The wages of sin and spin.

By Dean Johns

Whether or not the wages of sin is death, as many religionists claim to believe, the wages of spin certainly seems to be. According to a Merdeka Centre poll, almost 60% of Malays and Chinese now mistrust Malaysia’s mainstream media. And the Malaysia Audit Bureau of Circulation reports that the readerships of major newspapers including Utusan Malaysia, Berita Harian and The Star are all falling fast, with that of the once-proud New Straits Times now languishing at little over 100,000.

But though these diseased organs may be dying as fast as their readers’ credulity, their demise is not nearly quick enough for those of us who’ve long detested them for their lying and spinning.

Not nearly painful enough either, as the mainstream ‘news’ media and their ‘editors’ and ‘journalists’ aren’t just incompetent or careless of the truth that they’re professionally bound to tell. They’re accessories after the fact to the crimes they corruptly cover-up, play down or justify on behalf of the Barisan Nasional regime, and thus every whit as deserving of prosecution as the perpetrators themselves.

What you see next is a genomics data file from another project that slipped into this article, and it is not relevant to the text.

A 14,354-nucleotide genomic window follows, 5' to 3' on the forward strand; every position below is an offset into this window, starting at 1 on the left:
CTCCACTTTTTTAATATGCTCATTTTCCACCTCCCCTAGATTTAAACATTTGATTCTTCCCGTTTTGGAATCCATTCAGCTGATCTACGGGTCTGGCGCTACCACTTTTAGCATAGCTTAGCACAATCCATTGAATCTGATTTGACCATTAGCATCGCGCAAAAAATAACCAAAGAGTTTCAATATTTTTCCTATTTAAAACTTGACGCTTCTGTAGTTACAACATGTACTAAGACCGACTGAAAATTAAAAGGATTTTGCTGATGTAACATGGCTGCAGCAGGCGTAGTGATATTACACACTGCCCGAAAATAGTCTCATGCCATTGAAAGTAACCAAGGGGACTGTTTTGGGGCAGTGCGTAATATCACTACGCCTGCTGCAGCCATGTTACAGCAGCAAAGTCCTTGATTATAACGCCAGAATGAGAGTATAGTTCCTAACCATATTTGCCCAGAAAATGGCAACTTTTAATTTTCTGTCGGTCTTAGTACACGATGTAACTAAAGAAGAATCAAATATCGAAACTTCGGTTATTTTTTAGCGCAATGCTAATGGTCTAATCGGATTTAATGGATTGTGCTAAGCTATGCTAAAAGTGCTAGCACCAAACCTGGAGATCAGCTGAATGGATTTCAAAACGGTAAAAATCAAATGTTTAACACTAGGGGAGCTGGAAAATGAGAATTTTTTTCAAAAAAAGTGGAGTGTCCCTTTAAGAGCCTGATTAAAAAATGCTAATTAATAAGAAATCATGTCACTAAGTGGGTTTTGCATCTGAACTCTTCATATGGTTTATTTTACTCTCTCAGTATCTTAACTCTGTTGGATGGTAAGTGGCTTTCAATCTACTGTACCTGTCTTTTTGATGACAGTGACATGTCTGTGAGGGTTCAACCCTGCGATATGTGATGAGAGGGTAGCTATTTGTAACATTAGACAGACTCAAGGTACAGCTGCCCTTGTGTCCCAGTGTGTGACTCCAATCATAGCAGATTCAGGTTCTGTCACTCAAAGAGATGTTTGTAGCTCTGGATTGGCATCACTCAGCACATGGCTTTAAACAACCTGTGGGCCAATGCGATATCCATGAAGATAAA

They’re accessories to improperly-investigated homicide in cases like that of Altantuya Shaariibuu or the countless culpable deaths in police shootouts and in custody that they’re as aware of as the rest of us are, but about which they peddle the official story the better to protect the killers and their political bosses.

And they’re accessories to all the massive financial misdeeds of BN politicians and cronies that they so routinely fail to reveal and report on.

Of course they claim that they’d love to be free to tell the Malaysian people the truth if only they weren’t so gagged and bound by the Printing, Presses and Publications Act. But many of these pariahs of the press are political appointees; stooges and propagandists hand-picked and lavishly paid to betray their families, friends and other fellow Malaysians by peddling the lying BN line.

And what a farrago of falsehood the BN line is. Back in 2009, shortly after he assumed the premiership, Najib Razak told the audience at the MPI Press Awards, in a speech entitled “Policy, Politics and the New Media – A new Way Forward” that he intended to “encourage respectable and fair dialogue on the country’s future involving the whole nation that takes place with a vibrant, free and informed media.”